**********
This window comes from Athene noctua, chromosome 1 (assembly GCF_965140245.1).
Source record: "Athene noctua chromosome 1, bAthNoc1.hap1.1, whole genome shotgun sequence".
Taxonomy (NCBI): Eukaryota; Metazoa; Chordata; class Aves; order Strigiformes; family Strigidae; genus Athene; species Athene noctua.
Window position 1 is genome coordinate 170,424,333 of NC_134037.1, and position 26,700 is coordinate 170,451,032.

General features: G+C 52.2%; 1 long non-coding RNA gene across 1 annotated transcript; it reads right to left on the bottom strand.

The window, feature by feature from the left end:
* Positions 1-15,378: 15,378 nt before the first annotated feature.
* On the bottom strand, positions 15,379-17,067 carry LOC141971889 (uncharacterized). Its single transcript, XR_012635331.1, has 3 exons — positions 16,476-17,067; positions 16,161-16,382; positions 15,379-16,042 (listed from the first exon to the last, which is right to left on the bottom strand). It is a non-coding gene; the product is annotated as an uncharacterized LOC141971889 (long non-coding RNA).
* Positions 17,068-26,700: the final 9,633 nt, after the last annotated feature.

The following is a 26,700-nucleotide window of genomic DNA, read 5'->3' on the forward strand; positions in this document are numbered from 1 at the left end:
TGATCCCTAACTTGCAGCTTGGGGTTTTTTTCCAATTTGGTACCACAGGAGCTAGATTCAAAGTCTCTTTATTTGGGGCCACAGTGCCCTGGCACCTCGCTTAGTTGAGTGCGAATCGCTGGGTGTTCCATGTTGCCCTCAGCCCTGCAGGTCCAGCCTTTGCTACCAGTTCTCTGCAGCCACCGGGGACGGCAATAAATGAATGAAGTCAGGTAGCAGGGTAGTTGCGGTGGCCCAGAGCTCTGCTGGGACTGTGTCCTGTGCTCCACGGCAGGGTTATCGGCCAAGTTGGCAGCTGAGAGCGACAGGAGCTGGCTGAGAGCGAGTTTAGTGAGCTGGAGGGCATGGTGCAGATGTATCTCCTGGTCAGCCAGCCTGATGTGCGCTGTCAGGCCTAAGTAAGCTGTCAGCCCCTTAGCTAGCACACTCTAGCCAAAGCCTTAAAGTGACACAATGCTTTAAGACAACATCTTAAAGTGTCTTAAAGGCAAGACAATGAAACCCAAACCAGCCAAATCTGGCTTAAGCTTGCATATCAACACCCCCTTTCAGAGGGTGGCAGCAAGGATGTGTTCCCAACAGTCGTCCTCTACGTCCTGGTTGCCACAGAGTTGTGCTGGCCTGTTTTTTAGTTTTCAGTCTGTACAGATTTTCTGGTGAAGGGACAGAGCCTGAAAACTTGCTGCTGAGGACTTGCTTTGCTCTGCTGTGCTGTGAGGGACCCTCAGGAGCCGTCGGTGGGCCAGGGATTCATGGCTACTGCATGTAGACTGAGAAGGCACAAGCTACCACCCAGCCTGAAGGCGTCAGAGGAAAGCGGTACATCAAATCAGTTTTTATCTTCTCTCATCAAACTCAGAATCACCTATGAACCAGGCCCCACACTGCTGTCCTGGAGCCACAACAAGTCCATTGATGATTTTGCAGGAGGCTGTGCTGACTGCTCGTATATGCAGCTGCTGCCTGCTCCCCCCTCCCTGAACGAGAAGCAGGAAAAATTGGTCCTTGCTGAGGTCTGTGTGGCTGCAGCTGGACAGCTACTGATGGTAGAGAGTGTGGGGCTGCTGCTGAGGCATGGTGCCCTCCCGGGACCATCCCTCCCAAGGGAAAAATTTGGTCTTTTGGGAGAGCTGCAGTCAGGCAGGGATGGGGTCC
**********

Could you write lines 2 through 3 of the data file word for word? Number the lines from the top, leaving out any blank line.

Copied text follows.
Source record: "Athene noctua chromosome 1, bAthNoc1.hap1.1, whole genome shotgun sequence".
Taxonomy (NCBI): Eukaryota; Metazoa; Chordata; class Aves; order Strigiformes; family Strigidae; genus Athene; species Athene noctua.